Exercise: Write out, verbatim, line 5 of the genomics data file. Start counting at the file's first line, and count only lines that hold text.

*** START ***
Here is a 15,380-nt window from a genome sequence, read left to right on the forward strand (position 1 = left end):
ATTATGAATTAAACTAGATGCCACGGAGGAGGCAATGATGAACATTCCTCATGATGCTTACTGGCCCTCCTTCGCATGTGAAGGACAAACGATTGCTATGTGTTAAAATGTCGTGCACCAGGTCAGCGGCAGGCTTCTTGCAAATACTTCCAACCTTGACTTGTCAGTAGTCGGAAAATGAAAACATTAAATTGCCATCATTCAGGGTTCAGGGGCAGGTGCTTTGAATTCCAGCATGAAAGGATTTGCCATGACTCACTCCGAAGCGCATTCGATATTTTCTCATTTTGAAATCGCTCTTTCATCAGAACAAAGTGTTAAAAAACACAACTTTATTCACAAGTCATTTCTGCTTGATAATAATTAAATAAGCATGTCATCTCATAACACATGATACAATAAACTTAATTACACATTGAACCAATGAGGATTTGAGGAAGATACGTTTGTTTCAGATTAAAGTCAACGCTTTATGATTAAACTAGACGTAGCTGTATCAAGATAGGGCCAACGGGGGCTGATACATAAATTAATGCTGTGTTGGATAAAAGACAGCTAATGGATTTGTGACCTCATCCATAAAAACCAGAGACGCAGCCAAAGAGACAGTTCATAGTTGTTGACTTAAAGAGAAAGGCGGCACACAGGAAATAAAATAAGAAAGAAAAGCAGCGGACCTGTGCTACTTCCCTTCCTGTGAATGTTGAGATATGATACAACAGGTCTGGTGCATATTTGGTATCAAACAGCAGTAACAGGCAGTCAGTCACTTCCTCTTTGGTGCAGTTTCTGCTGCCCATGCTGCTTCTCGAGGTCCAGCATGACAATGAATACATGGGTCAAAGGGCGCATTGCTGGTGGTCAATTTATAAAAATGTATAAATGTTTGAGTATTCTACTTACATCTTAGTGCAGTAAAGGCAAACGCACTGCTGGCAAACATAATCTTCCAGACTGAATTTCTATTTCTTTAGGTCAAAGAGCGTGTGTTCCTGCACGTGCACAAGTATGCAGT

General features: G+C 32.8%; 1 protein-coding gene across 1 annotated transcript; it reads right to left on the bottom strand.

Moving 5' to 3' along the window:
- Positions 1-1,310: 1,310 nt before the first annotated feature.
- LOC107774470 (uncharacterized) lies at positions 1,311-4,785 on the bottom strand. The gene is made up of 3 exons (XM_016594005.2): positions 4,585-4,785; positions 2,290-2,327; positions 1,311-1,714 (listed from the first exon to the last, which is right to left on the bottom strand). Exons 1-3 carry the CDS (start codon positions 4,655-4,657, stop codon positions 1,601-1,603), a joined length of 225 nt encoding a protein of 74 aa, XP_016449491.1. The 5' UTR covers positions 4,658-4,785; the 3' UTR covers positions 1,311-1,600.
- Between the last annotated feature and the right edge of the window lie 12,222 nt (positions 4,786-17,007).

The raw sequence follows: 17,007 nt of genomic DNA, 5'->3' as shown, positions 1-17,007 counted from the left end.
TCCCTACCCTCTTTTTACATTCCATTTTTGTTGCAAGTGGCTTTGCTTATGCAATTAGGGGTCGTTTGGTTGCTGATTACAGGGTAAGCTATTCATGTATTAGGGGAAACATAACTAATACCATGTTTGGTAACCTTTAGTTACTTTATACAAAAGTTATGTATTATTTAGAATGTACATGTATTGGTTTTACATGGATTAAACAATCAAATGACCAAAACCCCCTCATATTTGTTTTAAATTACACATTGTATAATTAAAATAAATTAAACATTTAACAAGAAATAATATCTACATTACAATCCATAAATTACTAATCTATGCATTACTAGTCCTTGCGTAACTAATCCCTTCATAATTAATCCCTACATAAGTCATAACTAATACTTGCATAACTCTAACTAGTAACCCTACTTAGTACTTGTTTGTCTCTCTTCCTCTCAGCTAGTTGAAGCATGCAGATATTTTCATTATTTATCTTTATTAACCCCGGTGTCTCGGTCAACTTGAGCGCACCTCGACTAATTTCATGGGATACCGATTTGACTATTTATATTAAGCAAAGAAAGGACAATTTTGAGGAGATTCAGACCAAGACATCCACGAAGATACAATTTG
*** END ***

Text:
- Positions 1-1,310: 1,310 nt before the first annotated feature.